- $872 billion in illicit finances left Mexico from 1970 through 2010; most went to U.S. banks
- Heather Lowe: This funds the underground economy, including drugs and human trafficking
- Lowe: Mexico needs easy, automatic, access to U.S. bank deposit information to fight crime
- U.S. should agree to a method to easily exchange information with Mexico, she writes
The United States has a strong national interest in economic, political and civil stability in Mexico. Its war against transnational drug cartels has dramatically highlighted Mexico's problems, but the truth is that the nation has had deep, unsolved, structural problems in its economy and an opaque international financial system for decades.
Global Financial Integrity's report on Mexico
found that $872 billion in illicit finances left the country from 1970 through 2010. Although some laundered drug money may be included in that figure, it overwhelmingly represents tax evasion by both domestic and multinational corporations doing business in Mexico, as well as corruption, kickbacks and bribery from wealthy Mexican public officials and business leaders.
Evidence in the report suggests that much of this illicit money ends up in the United States. Illicit flows, through a phenomenon known as trade mispricing, dramatically increased after the North American Free Trade Agreement was established, and have remained high. Bank deposit data from the Bank of International Settlements show that the United States is the No. 1 destination for Mexican funds. The study reveals that increases in the flow of illicit funds significantly drive Mexico's underground economy, which includes drug smuggling and human trafficking. As a result, Mexico's underground economy has ballooned to more than 30% of its GDP.
But the United States has the power to help Mexico at little cost to itself. Mexico's tax authorities need easy, automatic, access to bank deposit information on Mexican citizens with accounts in the United States, so that they may track tax evasion and other financial crimes across the border.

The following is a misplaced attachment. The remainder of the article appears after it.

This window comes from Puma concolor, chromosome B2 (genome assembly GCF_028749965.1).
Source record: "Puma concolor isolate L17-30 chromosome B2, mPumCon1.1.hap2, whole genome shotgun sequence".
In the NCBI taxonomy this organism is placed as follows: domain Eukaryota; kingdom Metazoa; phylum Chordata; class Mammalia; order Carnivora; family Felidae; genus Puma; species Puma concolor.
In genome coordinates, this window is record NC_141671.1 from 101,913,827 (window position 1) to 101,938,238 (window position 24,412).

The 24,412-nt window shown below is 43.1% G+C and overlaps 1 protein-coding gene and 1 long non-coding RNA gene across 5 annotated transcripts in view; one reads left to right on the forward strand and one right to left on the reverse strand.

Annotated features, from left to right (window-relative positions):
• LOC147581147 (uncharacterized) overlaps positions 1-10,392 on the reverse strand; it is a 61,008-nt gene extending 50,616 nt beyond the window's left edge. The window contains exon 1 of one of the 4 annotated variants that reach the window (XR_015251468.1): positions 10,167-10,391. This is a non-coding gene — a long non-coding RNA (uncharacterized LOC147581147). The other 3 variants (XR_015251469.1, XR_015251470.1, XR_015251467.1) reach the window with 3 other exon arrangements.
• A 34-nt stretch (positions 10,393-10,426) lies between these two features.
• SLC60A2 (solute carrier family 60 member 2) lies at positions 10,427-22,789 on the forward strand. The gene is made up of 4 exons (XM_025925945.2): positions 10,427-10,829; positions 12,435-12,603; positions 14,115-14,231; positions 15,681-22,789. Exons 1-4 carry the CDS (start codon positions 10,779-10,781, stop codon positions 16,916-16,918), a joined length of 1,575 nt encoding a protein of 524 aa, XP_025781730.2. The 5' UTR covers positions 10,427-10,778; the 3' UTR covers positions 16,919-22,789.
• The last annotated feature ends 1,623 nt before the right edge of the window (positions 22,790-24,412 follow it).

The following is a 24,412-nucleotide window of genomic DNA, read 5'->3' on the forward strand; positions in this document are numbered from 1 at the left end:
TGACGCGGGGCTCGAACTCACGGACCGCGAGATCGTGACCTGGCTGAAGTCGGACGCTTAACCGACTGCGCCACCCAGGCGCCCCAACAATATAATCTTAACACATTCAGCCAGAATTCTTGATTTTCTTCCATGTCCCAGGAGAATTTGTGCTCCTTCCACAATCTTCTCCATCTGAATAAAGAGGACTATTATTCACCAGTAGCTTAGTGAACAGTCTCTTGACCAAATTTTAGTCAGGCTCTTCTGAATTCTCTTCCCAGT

Under an existing treaty, the U.S. government is required to make information about specific Mexican account holders available to Mexico upon request. But the United States does not collect enough information from U.S. banks to meet most requests and must go to the banks and collect it. In practice, that system is too slow and burdensome to generate the volume of information needed to enable the Mexican government to analyze the flow of funds across the border. An automatic system of exchange would allow Mexican authorities to clamp down on illicit funds leaving their country.
The U.S. and Canada employ such a system. The U.S. Treasury already collects the requisite information on Canadian citizens' accounts in the United States and sends it to Canada automatically, and vice versa. The Canadians have the same form of automatic tax information exchange with Mexico. This means that the only exchange relationship missing between NAFTA countries is between the United States and Mexico.
The technology is already in place to execute automatic exchange, and all that is needed on the U.S. side is that the government collect a Form 1099 for all Mexican citizens with accounts in the United States. It should be very easy for Treasury to quickly and cheaply expand automatic exchange of tax information to our southern neighbor.
Mexico has asked for this information. In 2009, then-Mexican Finance Secrecy Agustin Carstens formally requested that the United States automatically exchange tax information with Mexico, in order to "help detect and prevent tax evasion, money laundering, terrorist financing, drug trafficking and organized crime." As far as we know, the Treasury has not replied.
Money is the lifeblood of any criminal organization. Tracking money has proven to be an effective way for law enforcement to catch criminals over countless generations. Al Capone himself was only caught by Eliot Ness through charges of tax evasion. Mexico needs those same tools in its arsenal to combat organized crime. Without U.S. cooperation, this becomes much more difficult.
If the United States truly wants Mexico to successfully combat the corruption, violence and pervasive influence of organized crime inside its borders, it should help Mexico address the root structural causes of its turmoil. There is no good reason to withhold this information from our neighbors. By virtue of our geographic proximity, Mexico's problems become the United States' problems. There is no excuse to ignore a highly effective, low-cost option available to us in this fight.
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